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SwiftUI Cookbook

Live Edition · iOS 16.4 · Swift 5.8.1 · Xcode 14.3.1

Apply a Filter to an Image in SwiftUI
Written by Team Kodeco

Sometimes, we need to apply filters to images to enhance their appearance or improve their quality. SwiftUI can use Core Image built-in filters to manipulate images with ease.

Here’s an example of applying a filter to an image in SwiftUI:

import SwiftUI
import CoreImage
import CoreImage.CIFilterBuiltins

struct ContentView: View {
  let image: Image

  init() {
    let uiImage = UIImage(named: "CoolCat") ?? UIImage()
    let filteredUIImage = ContentView.applySepiaFilter(to: uiImage)
    image = Image(uiImage: filteredUIImage)

  var body: some View {

  static func applySepiaFilter(to inputImage: UIImage) -> UIImage {
    guard let ciImage = CIImage(image: inputImage) else { return inputImage }

    let filter = CIFilter.sepiaTone()
    filter.inputImage = ciImage
    filter.intensity = 1.0

    // Get a CIContext
    let context = CIContext()

    // Create a CGImage from the CIImage
    guard let outputCIImage = filter.outputImage,
          let cgImage = context.createCGImage(outputCIImage, from: outputCIImage.extent) else {
      return inputImage

    // Create a UIImage from the CGImage
    let outputUIImage = UIImage(cgImage: cgImage)

    return outputUIImage

struct ContentView_Previews: PreviewProvider {
  static var previews: some View {

The preview should look as follows:

You can use CoreImage filters in SwiftUI.
You can use CoreImage filters in SwiftUI.

Here’s how this code works, beginning with the init method:

  • Loads a UIImage from the app bundle with the name “CoolCat”. If this fails, it initializes an empty UIImage.

  • Calls a static function applySepiaFilter(to:) that applies a sepia filter to the loaded image. The result is then wrapped in a SwiftUI Image and stored in image.

  • Next, you create a static function applySepiaFilter(to:) that:

    • Takes a UIImage as input.
    • Converts it into a CIImage (a representation of an image for processing with Core Image).
    • Applies a sepia filter to the image by using CIFilter.sepiaTone(). The intensity of the filter effect is set to the maximum (1.0).
    • Converts the CIImage back to a CGImage and then to a UIImage.
    • If any of these conversions fail, the original, unfiltered image is returned.

In summary, this SwiftUI view will display an image named CoolCat from the app’s resources with a sepia tone filter applied. If the image doesn’t exist or the filter can’t be applied for some reason, it will display an empty image.

Core Image Filter Choices

Here are some other Core Image filters to try:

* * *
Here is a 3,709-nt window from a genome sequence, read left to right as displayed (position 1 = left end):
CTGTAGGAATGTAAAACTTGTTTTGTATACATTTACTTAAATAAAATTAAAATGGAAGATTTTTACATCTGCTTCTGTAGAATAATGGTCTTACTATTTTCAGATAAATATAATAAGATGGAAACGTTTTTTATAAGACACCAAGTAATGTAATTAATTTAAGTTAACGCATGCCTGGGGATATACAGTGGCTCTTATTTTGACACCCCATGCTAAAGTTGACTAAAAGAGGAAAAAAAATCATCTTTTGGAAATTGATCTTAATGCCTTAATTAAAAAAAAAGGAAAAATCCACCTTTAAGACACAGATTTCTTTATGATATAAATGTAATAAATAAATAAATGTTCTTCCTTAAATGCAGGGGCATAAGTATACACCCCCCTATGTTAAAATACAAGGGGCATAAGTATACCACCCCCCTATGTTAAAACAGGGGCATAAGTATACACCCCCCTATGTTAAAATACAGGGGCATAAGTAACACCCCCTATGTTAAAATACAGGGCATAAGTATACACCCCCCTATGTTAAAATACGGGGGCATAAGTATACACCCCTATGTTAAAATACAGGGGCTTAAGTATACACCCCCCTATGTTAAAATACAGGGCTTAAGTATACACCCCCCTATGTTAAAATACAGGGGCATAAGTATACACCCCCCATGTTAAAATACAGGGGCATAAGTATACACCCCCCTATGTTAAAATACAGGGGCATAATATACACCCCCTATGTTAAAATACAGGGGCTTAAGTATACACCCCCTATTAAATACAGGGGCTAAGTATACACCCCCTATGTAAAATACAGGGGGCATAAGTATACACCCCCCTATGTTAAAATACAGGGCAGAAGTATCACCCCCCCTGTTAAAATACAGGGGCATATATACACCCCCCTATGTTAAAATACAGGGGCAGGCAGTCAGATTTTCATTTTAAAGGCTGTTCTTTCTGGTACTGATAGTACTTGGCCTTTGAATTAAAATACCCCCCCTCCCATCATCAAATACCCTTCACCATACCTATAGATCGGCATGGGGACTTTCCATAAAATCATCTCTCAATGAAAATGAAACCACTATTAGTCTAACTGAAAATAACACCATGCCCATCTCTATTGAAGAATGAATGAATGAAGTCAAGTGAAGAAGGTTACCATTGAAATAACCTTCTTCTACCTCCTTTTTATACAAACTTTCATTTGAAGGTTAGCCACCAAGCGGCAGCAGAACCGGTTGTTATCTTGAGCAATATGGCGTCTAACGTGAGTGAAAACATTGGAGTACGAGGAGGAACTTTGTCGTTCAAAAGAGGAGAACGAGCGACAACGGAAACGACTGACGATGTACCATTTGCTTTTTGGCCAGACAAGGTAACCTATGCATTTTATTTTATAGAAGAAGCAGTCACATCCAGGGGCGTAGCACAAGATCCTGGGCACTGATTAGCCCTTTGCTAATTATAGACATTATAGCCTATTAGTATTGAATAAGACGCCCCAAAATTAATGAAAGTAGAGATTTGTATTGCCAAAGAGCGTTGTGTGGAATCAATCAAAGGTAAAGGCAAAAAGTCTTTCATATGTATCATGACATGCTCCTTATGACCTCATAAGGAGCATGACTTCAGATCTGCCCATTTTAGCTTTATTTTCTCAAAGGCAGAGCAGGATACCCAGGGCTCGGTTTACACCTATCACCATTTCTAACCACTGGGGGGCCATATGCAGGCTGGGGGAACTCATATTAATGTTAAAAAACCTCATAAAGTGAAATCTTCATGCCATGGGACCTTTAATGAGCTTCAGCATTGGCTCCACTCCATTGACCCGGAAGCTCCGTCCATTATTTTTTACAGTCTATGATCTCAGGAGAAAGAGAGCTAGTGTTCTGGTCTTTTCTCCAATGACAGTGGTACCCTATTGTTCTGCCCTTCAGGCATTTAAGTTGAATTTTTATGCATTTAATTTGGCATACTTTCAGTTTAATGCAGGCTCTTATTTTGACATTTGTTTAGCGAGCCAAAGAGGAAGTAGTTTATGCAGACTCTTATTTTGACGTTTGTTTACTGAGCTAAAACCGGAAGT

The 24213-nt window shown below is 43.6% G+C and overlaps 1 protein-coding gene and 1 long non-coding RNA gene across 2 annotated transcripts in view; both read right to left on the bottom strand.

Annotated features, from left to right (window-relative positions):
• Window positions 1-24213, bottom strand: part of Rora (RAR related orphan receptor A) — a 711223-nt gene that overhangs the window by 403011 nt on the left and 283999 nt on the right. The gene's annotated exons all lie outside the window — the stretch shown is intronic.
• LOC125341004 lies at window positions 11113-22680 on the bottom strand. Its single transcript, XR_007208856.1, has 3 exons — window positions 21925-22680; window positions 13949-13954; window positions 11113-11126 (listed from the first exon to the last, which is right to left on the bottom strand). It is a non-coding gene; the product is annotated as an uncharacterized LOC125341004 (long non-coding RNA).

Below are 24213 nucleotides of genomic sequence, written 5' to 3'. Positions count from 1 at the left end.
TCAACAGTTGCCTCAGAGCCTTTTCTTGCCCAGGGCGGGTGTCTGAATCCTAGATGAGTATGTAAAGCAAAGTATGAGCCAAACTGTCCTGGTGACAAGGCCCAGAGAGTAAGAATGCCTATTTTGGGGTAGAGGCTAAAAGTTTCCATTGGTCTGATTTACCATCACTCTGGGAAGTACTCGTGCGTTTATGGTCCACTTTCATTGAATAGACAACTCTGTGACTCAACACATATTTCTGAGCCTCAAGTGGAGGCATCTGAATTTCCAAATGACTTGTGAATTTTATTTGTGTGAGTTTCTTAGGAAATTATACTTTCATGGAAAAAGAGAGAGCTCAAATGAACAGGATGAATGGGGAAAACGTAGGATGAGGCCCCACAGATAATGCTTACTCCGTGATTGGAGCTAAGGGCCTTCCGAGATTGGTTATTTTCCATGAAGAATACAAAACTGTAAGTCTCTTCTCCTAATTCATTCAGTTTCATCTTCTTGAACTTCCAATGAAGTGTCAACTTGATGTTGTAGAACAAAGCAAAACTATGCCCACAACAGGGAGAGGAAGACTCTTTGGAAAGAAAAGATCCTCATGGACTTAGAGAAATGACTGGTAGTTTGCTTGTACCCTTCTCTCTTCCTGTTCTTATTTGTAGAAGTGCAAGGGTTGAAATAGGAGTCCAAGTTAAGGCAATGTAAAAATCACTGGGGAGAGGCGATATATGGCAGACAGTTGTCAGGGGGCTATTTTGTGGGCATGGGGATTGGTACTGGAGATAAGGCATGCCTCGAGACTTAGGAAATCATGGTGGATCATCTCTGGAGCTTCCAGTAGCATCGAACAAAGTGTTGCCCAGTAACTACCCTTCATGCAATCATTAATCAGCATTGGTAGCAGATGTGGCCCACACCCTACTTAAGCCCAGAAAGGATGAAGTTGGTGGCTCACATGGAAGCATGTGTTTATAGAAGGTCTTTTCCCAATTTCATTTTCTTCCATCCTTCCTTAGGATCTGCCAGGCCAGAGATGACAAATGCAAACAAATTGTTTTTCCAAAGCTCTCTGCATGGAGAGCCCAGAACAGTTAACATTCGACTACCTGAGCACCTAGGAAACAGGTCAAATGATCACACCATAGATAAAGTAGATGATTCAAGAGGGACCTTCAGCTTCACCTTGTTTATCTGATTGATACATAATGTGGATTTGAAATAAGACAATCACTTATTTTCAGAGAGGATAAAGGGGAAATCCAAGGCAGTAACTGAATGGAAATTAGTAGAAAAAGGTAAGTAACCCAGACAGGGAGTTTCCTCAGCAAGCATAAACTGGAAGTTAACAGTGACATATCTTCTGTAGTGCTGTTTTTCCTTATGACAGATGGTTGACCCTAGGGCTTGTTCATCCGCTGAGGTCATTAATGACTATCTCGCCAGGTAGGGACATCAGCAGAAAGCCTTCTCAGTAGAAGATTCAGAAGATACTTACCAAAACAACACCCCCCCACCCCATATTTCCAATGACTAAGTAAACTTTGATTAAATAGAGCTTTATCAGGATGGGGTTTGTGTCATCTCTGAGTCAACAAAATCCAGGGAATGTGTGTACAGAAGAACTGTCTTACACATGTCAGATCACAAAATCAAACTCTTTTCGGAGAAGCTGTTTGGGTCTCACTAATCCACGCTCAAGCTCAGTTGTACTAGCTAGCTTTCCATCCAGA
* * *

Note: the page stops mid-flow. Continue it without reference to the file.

• gaussianBlur applies a Gaussian blur to an image. This is often used for creating depth-of-field effects or blur effects for focus emphasis.

  • colorInvert inverts all the colors in an image. It’s useful when you want to create a negative of the existing image.

  • photoEffectMono applies a monochrome effect to the image, similar to black-and-white photography. This might be used to add an old-school or vintage effect to photos.

  • pixellate applies a pixelation effect, making the image appear as though it’s composed of large pixels. This might be used to create a retro video game aesthetic or to obscure details for privacy.

  • sharpenLuminance sharpens the image by increasing the contrast of the adjacent pixels. This can be used to make a photo clearer or to enhance the details.

  • vignette darkens the corners of the image to draw attention to the center. It’s a popular effect for portrait and landscape photography.

  • sepiaTone You’ve already tried this one, but for completeness: this filter applies a sepia tone to the image, which gives the image an aged or vintage look.

  • photoEffectInstant applies a Polaroid effect to the image. It could be used to mimic the look of instant films.

  • colorMonochrome turns your image into monochrome with a tint of a specified color. This can be used for various aesthetic purposes, to focus on a single color range, or to create a mood that corresponds to a specific color.

  • unsharpMask increases the contrast of the edges between pixels with different color values while keeping noise to a minimum. It can be used to make an image look more defined or “sharper”.

  • bloom applies a glow effect that causes bright areas to appear to bleed outwards. This can be used for various aesthetic effects, such as to create a dreamy look.

For instance, to create a Gaussian blur filter, you would use the CIFilter.gaussianBlur() method. Similarly, for color inversion, you’d use CIFilter.colorInvert(), and so on.

You can use any of the built-in filters to manipulate the image appearance and create stunning effects. With the addition of filters, we can now enhance the visual appeal of our app’s user interface.

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